First seen in Politico Magazine, photos by Sarah Blesener
Every year, America throws away more than 80 million pounds of food. More than three-quarters of it ends up in landfills, where it takes up more room than any other kind of waste and produces as much greenhouse gases as 3.4 million vehicles.
The food waste that doesn’t end up decomposing at the dump is most commonly diverted to compost facilities that turn organic material into nutrient-rich soil. But an increasing number of municipalities around the country are looking to do even more with this untapped resource by turning it into usable energy called biogas.
Driven by legislation and public demand to limit the size of their landfills and reduce carbon footprints—eight states have food-recycling laws, six have food waste bans and even more states or cities have enacted recycling legislation—at least half a dozen American cities have begun using anaerobic digestion to handle food waste. Widespread in Europe, anaerobic digestion uses bacteria to break down organic material in an oxygen-free environment—a faster process than traditional composting, which depends on oxygen to do the work. It’s the same technology cities already use in wastewater treatment.
Los Angeles is expanding its food-to-biogas program, a private facility recently opened in Salt Lake City to take restaurant food waste, a fuel company in Philadelphia announced plans to build a food-to-fuel processing plant last year, and in Connecticut, one anaerobic digester is running while three others are scheduled to be built.
One of the country’s largest facilities is in Brooklyn, New York, which in 2016 began using its own Newtown Creek Wastewater Treatment Plant to process 130 tons of liquefied food waste, roughly 3 percent of the city’s daily food waste. And food waste is just a fraction of the sewage that the plant handles in its eight gleaming egg-shaped silver tanks. But officials expect that Newtown will produce approximately 190 to 275 million cubic feet of natural gas for local electricity generation by next year.
“It really is an exciting sort of sustainability circle,” said Pam Elardo, the city’s deputy commissioner of the Bureau of Wastewater Treatment.
But despite the proven technology, Newtown is still among a minority of the nation’s wastewater facilities handling food waste. Indeed, none of New York’s remaining 13 wastewater treatment plants processes food waste.
“We are at one-seventh, maybe even one-tenth of the potential of this industry,” said Patrick Serfass, the executive Director of the American Biogas Council. According the organization, there are over 2,000 anaerobic digesters in the country built to produce biogas, but most that process food waste are on farms not in cities.
Cities have been slow to divert food waste to anaerobic digestion because it is more expensive to start than composting and requires new sites built by private investors or costly updates to existing public infrastructure. Digesters are more expensive to build and maintain than composting facilities like the one in San Francisco, but they have the benefit of producing two valuable byproducts: a rich soil additive prized by agriculture operations and biogas, which can be sold and reused as fuel.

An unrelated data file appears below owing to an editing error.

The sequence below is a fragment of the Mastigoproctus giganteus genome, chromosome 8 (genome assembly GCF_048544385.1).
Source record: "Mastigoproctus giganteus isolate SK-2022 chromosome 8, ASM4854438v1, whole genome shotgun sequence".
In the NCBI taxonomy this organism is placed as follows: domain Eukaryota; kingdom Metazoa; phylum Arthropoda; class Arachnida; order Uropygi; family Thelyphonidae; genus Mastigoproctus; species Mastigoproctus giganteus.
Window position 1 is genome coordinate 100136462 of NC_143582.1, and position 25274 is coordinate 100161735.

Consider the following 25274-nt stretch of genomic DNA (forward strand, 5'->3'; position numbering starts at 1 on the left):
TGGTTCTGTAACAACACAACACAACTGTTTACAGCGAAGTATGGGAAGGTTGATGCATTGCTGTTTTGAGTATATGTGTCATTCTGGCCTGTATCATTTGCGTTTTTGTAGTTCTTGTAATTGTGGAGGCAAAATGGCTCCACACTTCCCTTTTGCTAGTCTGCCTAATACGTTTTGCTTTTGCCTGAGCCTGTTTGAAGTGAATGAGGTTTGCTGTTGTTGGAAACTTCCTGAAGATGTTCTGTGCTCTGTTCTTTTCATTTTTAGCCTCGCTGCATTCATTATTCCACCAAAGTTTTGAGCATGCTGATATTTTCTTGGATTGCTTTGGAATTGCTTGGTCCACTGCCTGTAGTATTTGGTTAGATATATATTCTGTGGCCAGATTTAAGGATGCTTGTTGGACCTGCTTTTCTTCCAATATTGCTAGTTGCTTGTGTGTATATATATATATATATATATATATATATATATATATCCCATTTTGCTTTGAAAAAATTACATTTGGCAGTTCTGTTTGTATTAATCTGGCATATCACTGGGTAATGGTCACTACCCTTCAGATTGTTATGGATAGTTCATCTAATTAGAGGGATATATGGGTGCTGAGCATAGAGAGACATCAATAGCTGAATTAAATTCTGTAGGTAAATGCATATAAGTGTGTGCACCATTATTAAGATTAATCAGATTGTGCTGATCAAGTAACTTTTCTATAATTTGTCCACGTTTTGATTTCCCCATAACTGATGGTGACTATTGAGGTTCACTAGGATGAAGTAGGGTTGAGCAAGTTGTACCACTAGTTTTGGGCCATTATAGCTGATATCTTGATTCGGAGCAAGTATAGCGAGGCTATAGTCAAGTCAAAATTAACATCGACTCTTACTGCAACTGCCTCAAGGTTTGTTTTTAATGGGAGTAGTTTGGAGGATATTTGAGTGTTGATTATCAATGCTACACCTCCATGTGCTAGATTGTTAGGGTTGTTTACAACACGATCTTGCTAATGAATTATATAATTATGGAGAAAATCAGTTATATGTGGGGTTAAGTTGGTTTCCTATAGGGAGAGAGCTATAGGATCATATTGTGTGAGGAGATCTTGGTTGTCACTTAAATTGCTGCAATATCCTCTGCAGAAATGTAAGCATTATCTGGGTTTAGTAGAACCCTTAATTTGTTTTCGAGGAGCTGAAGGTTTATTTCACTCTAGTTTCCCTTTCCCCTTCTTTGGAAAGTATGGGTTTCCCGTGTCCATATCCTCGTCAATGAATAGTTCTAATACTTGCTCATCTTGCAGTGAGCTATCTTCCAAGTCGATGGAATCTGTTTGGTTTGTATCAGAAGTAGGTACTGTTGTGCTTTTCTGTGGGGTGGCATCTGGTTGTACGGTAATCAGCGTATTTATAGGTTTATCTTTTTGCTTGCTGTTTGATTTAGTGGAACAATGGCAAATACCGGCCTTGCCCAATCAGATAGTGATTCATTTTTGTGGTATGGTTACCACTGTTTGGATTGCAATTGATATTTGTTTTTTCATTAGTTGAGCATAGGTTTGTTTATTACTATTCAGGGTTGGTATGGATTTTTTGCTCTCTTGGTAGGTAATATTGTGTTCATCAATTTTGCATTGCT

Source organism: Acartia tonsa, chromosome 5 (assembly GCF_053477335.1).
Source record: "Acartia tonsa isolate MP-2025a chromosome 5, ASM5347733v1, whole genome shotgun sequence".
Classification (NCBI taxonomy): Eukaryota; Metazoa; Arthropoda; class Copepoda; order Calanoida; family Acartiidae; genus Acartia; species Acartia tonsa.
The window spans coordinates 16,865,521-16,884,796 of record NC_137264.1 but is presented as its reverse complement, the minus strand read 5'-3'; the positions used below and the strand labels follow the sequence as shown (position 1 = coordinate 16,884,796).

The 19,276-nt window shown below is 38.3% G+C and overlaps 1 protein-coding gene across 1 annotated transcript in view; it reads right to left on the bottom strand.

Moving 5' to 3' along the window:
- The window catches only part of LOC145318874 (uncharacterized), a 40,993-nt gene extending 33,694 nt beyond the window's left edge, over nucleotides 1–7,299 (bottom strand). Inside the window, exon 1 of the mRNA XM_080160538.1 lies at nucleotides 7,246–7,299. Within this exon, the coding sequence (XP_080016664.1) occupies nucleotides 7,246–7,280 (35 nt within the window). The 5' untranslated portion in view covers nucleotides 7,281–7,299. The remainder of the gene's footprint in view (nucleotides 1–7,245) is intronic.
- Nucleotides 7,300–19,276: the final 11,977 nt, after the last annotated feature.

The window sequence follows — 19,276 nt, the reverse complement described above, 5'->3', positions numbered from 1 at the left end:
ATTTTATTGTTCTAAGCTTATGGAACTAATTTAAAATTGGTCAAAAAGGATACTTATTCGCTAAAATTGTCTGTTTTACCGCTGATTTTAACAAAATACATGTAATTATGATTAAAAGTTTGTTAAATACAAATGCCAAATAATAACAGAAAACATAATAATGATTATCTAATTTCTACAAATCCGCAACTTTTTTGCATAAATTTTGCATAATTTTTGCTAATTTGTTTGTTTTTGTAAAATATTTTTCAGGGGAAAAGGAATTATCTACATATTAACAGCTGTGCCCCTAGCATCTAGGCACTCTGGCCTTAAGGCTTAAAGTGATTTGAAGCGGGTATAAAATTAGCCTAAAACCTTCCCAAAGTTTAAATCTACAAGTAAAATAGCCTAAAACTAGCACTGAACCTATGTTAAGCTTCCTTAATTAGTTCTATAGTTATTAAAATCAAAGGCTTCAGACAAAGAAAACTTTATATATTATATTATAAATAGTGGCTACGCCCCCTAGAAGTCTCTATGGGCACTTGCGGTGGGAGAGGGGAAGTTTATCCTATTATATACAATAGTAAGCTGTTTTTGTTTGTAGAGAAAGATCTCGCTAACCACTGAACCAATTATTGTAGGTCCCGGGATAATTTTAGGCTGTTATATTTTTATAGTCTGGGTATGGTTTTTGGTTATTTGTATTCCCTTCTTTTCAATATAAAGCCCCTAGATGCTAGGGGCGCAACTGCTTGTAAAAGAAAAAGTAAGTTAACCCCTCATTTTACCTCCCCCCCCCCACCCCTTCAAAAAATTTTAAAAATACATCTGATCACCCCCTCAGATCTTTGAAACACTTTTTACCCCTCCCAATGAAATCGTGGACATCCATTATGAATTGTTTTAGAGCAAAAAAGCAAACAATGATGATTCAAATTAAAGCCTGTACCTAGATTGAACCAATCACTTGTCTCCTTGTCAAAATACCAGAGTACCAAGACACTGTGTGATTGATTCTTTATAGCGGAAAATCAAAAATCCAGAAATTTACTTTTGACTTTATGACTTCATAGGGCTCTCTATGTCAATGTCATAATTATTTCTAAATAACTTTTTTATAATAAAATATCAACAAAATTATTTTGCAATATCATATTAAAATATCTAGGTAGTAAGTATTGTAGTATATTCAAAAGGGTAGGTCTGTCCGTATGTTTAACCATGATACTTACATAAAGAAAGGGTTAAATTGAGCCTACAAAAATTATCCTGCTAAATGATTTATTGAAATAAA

Serfass stresses that composting and anaerobic digestion complement each other; San Francisco uses both. Often anaerobic digesters, especially ones that process sewage and food waste like Newtown, struggle to process yard waste, such as leaves and sticks. Compost can handle it better. Digesters also work best in densely populated or high-use agriculture areas because they need a consistent and large supply of food waste.
Current federal regulations provide a disincentive to make food waste into biogas by reducing the value of renewable gas that a wastewater treatment plant produces if it includes food waste as part of its intake. Nevertheless, wastewater plants can offset their own energy costs by using the biogas they produce. Earlier this year, San Luis Obispo, California, a coastal city of 47,500, chose not to use the city’s wastewater treatment facility and instead began sending food waste to a private facility that solely processes food waste from multiple sources on the California coast.
“We were able to divert all of the organic material to a facility that could capture all of the methane coming off of it and turn it into something productive,” said Jordan Lane, the city’s solid waste and recycling coordinator.
The facility, owned by Kompogas , takes in about 100,000 pounds of waste a day. The facility produces enough energy to fuel itself and 600 homes a year. The city mitigated odor issues from food waste and complied with California’s food waste diversion requirements when it switched to the anaerobic digester.
“We chose to use the digester out of convenience, sure, but also because it was arguably our best and most local option for organics treatment and disposal,” Lane wrote in an email.
Expansion is on the minds of New York officials. By 2021, Elardo hopes Newtown can ramp up from the 130 tons processed each day to 250 tons—nearly doubling its capacity, but still a long way from handling all the city’s food waste.
“It takes an investment on our side, and it takes public support to be able to drive those investments for that specific need outside of our regular business,” she said. “We could take a hundred percent of the city’s food waste. I mean, it’s not a crazy idea. What the problem is, it’s a logistics problem.”